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Let’s Talk About Sex
Understanding motivations for leads to a healthy relationship with it
February 24, 2020
“I considered having sex because I had reached a point in my life where it was something I wanted to experience. I had an opportunity with someone I felt safe with and we decided that it was something we both wanted to do. I think that having sex at a younger age is something one should gauge on their level of readiness,” senior Eli Allen said. “And I personally felt ready.”
In high schools, sex happens. According to the Resource Center for Adolescent Pregnancy Prevention, 41 percent of high school students report having sexual intercourse. 41 percent of high schoolers may be sexually active, but all high schoolers have to set standards for themselves and decide what they do or don’t want to have in a relationship; which is why it is so important to discuss the topic at hand.
Why do some choose to remain abstinent while others have sex? Sophomore *Grace Brown isn’t quite sure why.
“I don’t really have an answer… it’s not like a simple thing, you know?,” Brown said.
Allen remarks why he became sexually active after his standards were reached by a significant other.
“I decided that if I was going to have [sex], I’d wait until [I found] somebody that I cared about.” Allen said. “I ended up being in a relationship that met the criteria that I set for myself.”
Licensed profesional counselor and certified sex therapist Lindsay Walden feels why some people have sex is because of a desire for connection.
“People want connection,” Walden said. “We are really wired for connection… or they’re seeking maybe a feeling of being loved or being cared for, a closeness that maybe they don’t feel like they can achieve in other ways.”
With such a large number of sexually active teenagers, it’s important to see why teens are having sex and to make sure that they are for the right reasons. Unfortunately, some teens have sex because they see it as a rite of passage, or because they feel pressured into it by friends, media or society.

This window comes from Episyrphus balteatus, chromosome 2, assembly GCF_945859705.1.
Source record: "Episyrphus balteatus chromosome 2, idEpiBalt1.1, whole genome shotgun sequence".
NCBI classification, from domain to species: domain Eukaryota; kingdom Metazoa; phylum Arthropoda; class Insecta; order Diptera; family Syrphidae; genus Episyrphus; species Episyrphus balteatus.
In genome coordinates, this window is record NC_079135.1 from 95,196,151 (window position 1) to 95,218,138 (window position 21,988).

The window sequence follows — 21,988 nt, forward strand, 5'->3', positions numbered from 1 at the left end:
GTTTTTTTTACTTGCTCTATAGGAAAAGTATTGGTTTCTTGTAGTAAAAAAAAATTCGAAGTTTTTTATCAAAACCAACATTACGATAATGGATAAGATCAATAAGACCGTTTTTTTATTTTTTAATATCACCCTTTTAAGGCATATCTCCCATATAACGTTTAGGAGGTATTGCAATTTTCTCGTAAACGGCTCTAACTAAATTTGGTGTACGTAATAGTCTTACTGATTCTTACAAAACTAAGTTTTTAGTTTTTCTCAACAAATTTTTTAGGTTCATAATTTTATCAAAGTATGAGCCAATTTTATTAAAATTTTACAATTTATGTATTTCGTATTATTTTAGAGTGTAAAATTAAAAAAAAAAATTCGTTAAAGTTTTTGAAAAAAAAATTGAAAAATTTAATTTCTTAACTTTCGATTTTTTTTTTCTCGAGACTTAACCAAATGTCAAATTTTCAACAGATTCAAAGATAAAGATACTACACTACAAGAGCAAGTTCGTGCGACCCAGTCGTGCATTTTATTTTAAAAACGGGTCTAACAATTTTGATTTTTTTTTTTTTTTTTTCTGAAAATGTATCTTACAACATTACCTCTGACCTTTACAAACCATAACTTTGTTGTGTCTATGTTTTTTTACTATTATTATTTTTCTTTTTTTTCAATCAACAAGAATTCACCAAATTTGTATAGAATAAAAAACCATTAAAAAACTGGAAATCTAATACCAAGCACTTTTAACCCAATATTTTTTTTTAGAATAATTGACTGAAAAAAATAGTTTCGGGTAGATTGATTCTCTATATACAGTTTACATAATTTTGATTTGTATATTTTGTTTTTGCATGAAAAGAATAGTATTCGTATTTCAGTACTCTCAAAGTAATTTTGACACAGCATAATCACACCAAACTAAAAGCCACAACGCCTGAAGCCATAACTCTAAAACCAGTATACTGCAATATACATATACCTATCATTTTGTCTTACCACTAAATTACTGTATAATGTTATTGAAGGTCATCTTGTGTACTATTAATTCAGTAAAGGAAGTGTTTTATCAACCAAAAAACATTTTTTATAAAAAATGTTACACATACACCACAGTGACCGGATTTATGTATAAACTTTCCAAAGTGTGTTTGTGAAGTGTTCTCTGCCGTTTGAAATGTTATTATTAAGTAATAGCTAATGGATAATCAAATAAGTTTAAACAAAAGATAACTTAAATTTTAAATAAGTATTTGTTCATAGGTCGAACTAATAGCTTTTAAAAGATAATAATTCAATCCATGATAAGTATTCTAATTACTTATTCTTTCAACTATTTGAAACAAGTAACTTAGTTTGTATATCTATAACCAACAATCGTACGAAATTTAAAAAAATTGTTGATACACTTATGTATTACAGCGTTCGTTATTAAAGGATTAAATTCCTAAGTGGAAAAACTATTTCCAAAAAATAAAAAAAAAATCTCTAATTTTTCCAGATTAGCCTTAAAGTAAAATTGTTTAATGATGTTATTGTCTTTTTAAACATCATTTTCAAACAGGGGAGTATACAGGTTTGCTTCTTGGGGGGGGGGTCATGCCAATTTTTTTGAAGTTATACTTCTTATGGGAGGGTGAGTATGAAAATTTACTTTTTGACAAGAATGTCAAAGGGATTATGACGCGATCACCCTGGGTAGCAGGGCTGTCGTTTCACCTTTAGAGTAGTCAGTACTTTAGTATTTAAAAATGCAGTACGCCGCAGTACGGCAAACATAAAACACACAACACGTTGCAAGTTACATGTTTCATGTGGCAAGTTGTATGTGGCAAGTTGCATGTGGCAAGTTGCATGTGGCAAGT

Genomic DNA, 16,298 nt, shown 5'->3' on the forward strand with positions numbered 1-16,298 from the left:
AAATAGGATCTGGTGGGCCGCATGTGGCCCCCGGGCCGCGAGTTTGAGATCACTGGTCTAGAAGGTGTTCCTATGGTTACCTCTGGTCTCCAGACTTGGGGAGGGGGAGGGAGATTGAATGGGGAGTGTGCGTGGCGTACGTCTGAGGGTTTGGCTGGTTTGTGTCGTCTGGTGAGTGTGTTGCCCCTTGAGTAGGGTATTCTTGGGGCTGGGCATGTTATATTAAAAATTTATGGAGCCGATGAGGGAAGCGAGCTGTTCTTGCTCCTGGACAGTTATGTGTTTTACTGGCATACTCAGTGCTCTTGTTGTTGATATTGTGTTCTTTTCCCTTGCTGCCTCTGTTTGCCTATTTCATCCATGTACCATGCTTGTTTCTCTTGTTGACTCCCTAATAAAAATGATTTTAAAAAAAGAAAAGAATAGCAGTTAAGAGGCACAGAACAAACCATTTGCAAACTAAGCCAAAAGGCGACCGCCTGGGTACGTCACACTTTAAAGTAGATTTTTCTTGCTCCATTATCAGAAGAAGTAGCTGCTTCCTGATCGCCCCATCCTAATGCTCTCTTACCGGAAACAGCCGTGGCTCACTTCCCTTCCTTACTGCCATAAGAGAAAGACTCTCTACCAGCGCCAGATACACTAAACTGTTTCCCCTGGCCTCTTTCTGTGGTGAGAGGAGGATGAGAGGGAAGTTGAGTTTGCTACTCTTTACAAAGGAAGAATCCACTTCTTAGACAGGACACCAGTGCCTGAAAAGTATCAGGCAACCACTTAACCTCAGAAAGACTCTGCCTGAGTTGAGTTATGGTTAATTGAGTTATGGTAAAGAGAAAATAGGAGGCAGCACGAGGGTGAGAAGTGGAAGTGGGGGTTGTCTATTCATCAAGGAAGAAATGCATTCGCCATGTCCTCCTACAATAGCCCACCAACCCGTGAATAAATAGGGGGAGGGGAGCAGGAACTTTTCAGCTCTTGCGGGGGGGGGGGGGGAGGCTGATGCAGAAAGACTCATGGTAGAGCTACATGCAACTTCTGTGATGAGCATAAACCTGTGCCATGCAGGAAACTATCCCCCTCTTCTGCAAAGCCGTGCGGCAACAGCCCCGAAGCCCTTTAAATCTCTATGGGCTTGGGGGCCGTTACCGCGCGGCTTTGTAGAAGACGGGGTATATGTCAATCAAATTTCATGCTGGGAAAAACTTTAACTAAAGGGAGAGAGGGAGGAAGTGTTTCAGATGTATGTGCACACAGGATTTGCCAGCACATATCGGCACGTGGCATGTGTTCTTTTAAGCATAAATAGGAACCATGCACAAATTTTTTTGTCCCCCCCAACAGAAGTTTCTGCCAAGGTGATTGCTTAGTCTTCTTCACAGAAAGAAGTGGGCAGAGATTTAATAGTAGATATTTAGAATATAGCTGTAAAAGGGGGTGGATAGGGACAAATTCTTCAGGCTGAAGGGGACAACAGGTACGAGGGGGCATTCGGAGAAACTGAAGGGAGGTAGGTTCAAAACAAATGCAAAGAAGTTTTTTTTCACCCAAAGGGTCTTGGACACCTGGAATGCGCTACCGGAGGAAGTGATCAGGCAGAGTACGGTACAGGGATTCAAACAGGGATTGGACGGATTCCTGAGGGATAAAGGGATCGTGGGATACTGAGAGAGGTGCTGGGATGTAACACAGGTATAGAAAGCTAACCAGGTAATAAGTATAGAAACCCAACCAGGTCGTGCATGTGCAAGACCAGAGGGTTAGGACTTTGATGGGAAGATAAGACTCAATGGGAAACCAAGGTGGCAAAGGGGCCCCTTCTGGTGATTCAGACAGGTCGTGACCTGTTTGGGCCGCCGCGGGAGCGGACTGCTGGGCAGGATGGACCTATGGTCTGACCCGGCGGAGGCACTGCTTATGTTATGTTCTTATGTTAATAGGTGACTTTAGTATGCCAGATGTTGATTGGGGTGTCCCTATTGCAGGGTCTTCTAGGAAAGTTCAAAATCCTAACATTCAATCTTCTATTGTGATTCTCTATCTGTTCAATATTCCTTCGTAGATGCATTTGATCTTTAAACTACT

According to a peer pressure and teen sex article from Psychology Today, 23 percent of teenage girls feel pressured into sex. This may be due to the societal standards we have set from the generations before us to fit in.
“Sex is not going to be the determining factor as to whether or not someone likes or accepts you, and you deserve to be accepted for who you are and you deserve to be appreciated and not treated like a commodity or a conquest.”
Although 23 percent of teenage girls feel pressured into sex, what may be surprising to most is the amount of teen males that feel pressured into sex.
According to the Psychology Today study, one in three teenage boys feel pressured into sex. Most of the time, this pressure is originating from their male friends. The atmosphere that men have created for themselves within their friend groups is causing toxic pressure to become “one of the boys.”
“When you see men that have lots of sex, they’re celebrated. You see guys giving high fives like, ‘Get anotha one!,” Allen said.
When being told by friends that sex will be celebrated, it affects how boys look at themselves. Junior Hunter Watson looks at himself differently after having sex.
“You experience something new and more grown-up so you feel more adult-ish and responsible,” Watson said.
This atmosphere is completely different for girls.
“In general, women are definitely judged more than men,” Brown said. “I feel like any way that you choose, [abstinent or sexually active], it’s going to be judged.”
Men at FHC have noticed women being called sluts or whores for having sex while their male counterparts are lifted and praised.
“We’re slut-shaming [and] it’s more uncomfortable for women to share their experiences or talk about it,” Watson said.
This can make it hard for women to talk about their experiences. Women have the hurdle of double standards to jump over when dealing with sex in society.
“There’s like this fake double standard with women. They get hate. They get looked at differently,” Watson said.
On the other hand, our generation is the generation of change. According to a National Health Statistics Report, the number of youth having sex at young ages is decreasing and the use of contraception is increasing, causing a decrease in teen pregnancy, according to the Resource Center for Adolescent Pregnancy Prevention. Perhaps a change in how women are perceived after having sex is changing too.
“I think any time there’s a change or a shift, It’s usually a slow process,” Walden said. “I think we’re seeing some shifting towards that but I think there’s a lot of societal messaging [getting in the way].”
Every teenager should know why they choose what they choose. Knowing why you remain abstinent will help you when facing those who may pressure you to stray from your morals. Knowing why you have sex will help make sure you are having sex for the right reasons and being safe along the way.
“I think it’s important for people going into a sexual activity or that might be seeking these types of connections is making sure that you’re seeking it for the right reasons,” Walden said.
*The use of asterisks indicates pseudonyms used to protect a source’s anonymity